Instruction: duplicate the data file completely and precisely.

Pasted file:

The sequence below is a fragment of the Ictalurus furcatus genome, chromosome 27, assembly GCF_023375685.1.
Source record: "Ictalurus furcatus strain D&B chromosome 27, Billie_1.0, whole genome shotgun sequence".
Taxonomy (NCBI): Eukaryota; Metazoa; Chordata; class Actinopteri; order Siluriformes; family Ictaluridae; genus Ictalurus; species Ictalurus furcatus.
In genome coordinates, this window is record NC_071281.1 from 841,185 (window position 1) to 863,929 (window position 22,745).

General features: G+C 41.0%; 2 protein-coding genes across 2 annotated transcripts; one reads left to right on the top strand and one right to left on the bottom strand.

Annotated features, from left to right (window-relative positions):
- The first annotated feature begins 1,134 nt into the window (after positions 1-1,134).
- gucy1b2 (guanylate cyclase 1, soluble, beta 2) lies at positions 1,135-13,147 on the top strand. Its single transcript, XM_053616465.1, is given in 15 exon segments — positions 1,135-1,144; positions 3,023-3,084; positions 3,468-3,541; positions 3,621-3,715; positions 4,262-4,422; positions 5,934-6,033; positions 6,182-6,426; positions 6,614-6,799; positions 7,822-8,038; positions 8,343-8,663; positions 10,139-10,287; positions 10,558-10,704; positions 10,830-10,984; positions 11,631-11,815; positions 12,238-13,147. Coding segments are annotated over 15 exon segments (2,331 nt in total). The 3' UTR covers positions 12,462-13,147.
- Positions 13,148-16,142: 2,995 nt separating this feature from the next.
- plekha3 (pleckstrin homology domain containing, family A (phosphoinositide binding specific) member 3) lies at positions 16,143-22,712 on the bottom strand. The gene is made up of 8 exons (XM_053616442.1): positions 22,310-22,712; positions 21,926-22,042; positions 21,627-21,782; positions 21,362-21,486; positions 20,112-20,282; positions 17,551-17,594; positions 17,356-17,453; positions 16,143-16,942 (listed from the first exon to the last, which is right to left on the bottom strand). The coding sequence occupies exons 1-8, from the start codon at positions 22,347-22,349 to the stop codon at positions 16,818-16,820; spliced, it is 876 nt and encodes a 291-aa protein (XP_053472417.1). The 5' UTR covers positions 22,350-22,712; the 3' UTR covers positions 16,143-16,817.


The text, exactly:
The sequence below is a fragment of the Ictalurus furcatus genome, chromosome 27, assembly GCF_023375685.1.
Source record: "Ictalurus furcatus strain D&B chromosome 27, Billie_1.0, whole genome shotgun sequence".
Taxonomy (NCBI): Eukaryota; Metazoa; Chordata; class Actinopteri; order Siluriformes; family Ictaluridae; genus Ictalurus; species Ictalurus furcatus.
In genome coordinates, this window is record NC_071281.1 from 841,185 (window position 1) to 863,929 (window position 22,745).

General features: G+C 41.0%; 2 protein-coding genes across 2 annotated transcripts; one reads left to right on the top strand and one right to left on the bottom strand.

Annotated features, from left to right (window-relative positions):
- The first annotated feature begins 1,134 nt into the window (after positions 1-1,134).
- gucy1b2 (guanylate cyclase 1, soluble, beta 2) lies at positions 1,135-13,147 on the top strand. Its single transcript, XM_053616465.1, is given in 15 exon segments — positions 1,135-1,144; positions 3,023-3,084; positions 3,468-3,541; positions 3,621-3,715; positions 4,262-4,422; positions 5,934-6,033; positions 6,182-6,426; positions 6,614-6,799; positions 7,822-8,038; positions 8,343-8,663; positions 10,139-10,287; positions 10,558-10,704; positions 10,830-10,984; positions 11,631-11,815; positions 12,238-13,147. Coding segments are annotated over 15 exon segments (2,331 nt in total). The 3' UTR covers positions 12,462-13,147.
- Positions 13,148-16,142: 2,995 nt separating this feature from the next.
- plekha3 (pleckstrin homology domain containing, family A (phosphoinositide binding specific) member 3) lies at positions 16,143-22,712 on the bottom strand. The gene is made up of 8 exons (XM_053616442.1): positions 22,310-22,712; positions 21,926-22,042; positions 21,627-21,782; positions 21,362-21,486; positions 20,112-20,282; positions 17,551-17,594; positions 17,356-17,453; positions 16,143-16,942 (listed from the first exon to the last, which is right to left on the bottom strand). The coding sequence occupies exons 1-8, from the start codon at positions 22,347-22,349 to the stop codon at positions 16,818-16,820; spliced, it is 876 nt and encodes a 291-aa protein (XP_053472417.1). The 5' UTR covers positions 22,350-22,712; the 3' UTR covers positions 16,143-16,817.